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Acting | Interviews

Behind Southie: Talking with Actor Donnie Wahlberg

1 Jun , 1999  

Written by Amy Steele | Posted by:

If you want authentic insight into the gritty neighborhoods of South Boston, the film 'Southie' will not disappoint.
If you want authentic insight into the gritty neighborhoods of South Boston, the film "Southie" will not disappoint. The film follows Danny Quinn (former New Kid on the Block Donnie Wahlberg) as he returns to the Irish Catholic working-class neighborhood he fled several years before. Not much has changed in Southie, but Quinn has. He becomes the support system for his ailing mother (Anne Meara); his alcoholic sister, Kathy (Rose McGowan); and his two brothers who are in debt to tough guy Joey Ward (James Cummings). It is rare to see such a remarkable film with powerful dynamics and complex characters.

"I saw a lot of truth in the film," Wahlberg said recently during an interview at the Lenox Hotel. "I liked the part of this character that wanted to take care of people and help people. I know what that weight feels like, so I knew that would help me do a solid job in the film."

The events in "Southie" were hauntingly familiar to Wahlberg. He grew up in a large, supportive family in the working-class neighborhood of Dorchester, MA, not far from South Boston but very separate. After touring and gaining fame as a member of New Kids on the Block for seven years, the story behind "Southie" is one to which Wahlberg could relate.

"(Leaving town) helped me to know what it was like to come home after experiencing a new way of life–to see some people haven’t changed; some people have changed for the worse; some people tell you they’ve changed for the better, but they haven’t. So it’s interesting to go away and come back, because things haven’t changed so much. The trick is not to get sucked back into it, which is what my character is doing."

For Quinn, to return to the problems in his family after so much time away is difficult. His sister, Kathy, is on a collision course to self-annihilation through her alcohol abuse. McGowan plays the role with heartbreaking intensity.

"I had actually done two movies with Ben Affleck ("Going All the Way" and "Phantoms") back to back," McGowan explained. "When I came off of that, I did this, and I think it was a reaction to a big special-effects thing that didn’t have a lot of heart. I know what I’m capable of doing as an actor; I just haven’t had the opportunities yet. I try not to be trapped by the thought that people only like me in one or two roles."

In the past, McGowan has appeared in teen and "bad girl" roles ("Scream" and "Jawbreaker"). This role in "Southie" allowed her to stretch her acting muscles. Her character Kathy is extremely conflicted and succumbing to the depths of alcohol addiction.

"This is all from Danny’s perspective," McGowan explained. "I’m where he’s come from, I’m what he fought to get away from, and I’m a walking reminder of one misstep and you’re going to be here. That’s why she has trouble with him."

South Boston is often referred to as the "most dangerous neighborhood in America" and the "last white ghetto." When McGowan, who had never been to Boston, told others in Los Angeles that she was doing a film in South Boston, they expressed concern.

"The people in South Boston are really cool because they like people that don’t have airs, and I like people that don’t have airs," McGowan stated. "They were so lovely to me, and everyone had such big open hearts."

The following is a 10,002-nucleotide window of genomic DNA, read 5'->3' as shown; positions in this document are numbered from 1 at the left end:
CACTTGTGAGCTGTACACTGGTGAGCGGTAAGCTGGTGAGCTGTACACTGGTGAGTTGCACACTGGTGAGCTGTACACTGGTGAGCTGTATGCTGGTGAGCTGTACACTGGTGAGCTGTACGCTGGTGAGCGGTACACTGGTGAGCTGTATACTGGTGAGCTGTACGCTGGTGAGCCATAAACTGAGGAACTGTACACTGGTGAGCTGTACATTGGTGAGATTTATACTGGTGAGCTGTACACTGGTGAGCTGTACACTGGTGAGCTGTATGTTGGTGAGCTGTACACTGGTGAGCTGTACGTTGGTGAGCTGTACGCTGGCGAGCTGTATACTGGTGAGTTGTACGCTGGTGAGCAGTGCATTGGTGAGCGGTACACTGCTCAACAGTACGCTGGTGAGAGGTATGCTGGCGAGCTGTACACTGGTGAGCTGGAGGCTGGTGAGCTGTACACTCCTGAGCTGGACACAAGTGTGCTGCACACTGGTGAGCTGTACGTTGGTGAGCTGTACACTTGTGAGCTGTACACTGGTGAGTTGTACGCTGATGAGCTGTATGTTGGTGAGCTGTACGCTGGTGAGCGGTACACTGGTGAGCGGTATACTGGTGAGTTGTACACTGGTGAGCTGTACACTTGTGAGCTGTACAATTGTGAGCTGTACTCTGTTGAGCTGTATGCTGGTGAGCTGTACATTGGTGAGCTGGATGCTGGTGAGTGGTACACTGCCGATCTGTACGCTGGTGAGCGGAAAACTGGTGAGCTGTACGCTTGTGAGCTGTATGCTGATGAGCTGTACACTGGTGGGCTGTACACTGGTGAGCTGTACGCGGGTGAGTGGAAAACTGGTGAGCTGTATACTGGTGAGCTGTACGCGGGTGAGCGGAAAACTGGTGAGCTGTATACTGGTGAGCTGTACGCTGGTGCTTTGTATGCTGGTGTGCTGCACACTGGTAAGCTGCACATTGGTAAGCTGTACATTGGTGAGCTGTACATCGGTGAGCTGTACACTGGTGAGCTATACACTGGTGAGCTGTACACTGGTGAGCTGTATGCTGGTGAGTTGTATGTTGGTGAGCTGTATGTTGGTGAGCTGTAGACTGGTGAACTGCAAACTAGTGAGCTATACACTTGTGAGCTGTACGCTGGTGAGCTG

"South Boston has a myth about it," Wahlberg elaborated. "It is a sheltered place with walls of whatever it is known for–good or bad. Not many people get inside."

The story behind the making of "Southie" is compelling. In 1993, a struggling actor named James Cummings ("Ed’s Next Move," "Swoon") finished the first draft of a screenplay he called "The Brass Ring." A native of South Boston, Cummings wrote about some of his own experiences.

"I had the gift of aspiration instead of desperation," Cummings said. "I wrote down what I thought. For me, my father died when I was 12 years old, and there are a lot of questions that have been unanswered. There are a lot of things I don’t know. These are things I can describe and put on paper. It’s an every-single-day thing, and this movie was based on love, and that’s it."

The script reached actor and Springfield, MA, native John Shea ("Missing," "Stealing Home," and television’s "Lois and Clark"). Shea and Cummings rewrote the screenplay, and Shea came on board as director. "Southie" was the first film to shoot in South Boston ("Good Will Hunting" completed production afterward, although it was released earlier).

"It was set in a world that I had never seen done on film before. There was nothing ever set in South Boston," Shea explained. "Thematically I thought I could bring things to it that I had been exploring–particularly this Irish-American tribalism. There was something about this script that had a ring of truth in it. It is written from the inside out. It is different and heartfelt."

There is so much emotion and raw energy in "Southie." There is no doubt that audiences outside of Massachusetts will emphasize with some aspects of "Southie," a film about authentic characters with routine struggles and which draws on the strength of a community to drive the storyline and messages deep into the soul.

"It’s a movie about hope, but in a realistic way," Wahlberg emphasized. "Most people can’t hope for the stuff they see in a Hollywood movie. You can hope that you can work things out on an everyday basis with your family. You can hope you can have better relationships with people and strive for better things in a realistic way–to better yourself, to try to do something good, to make good choices. That is kind of simple, but people can relate to that."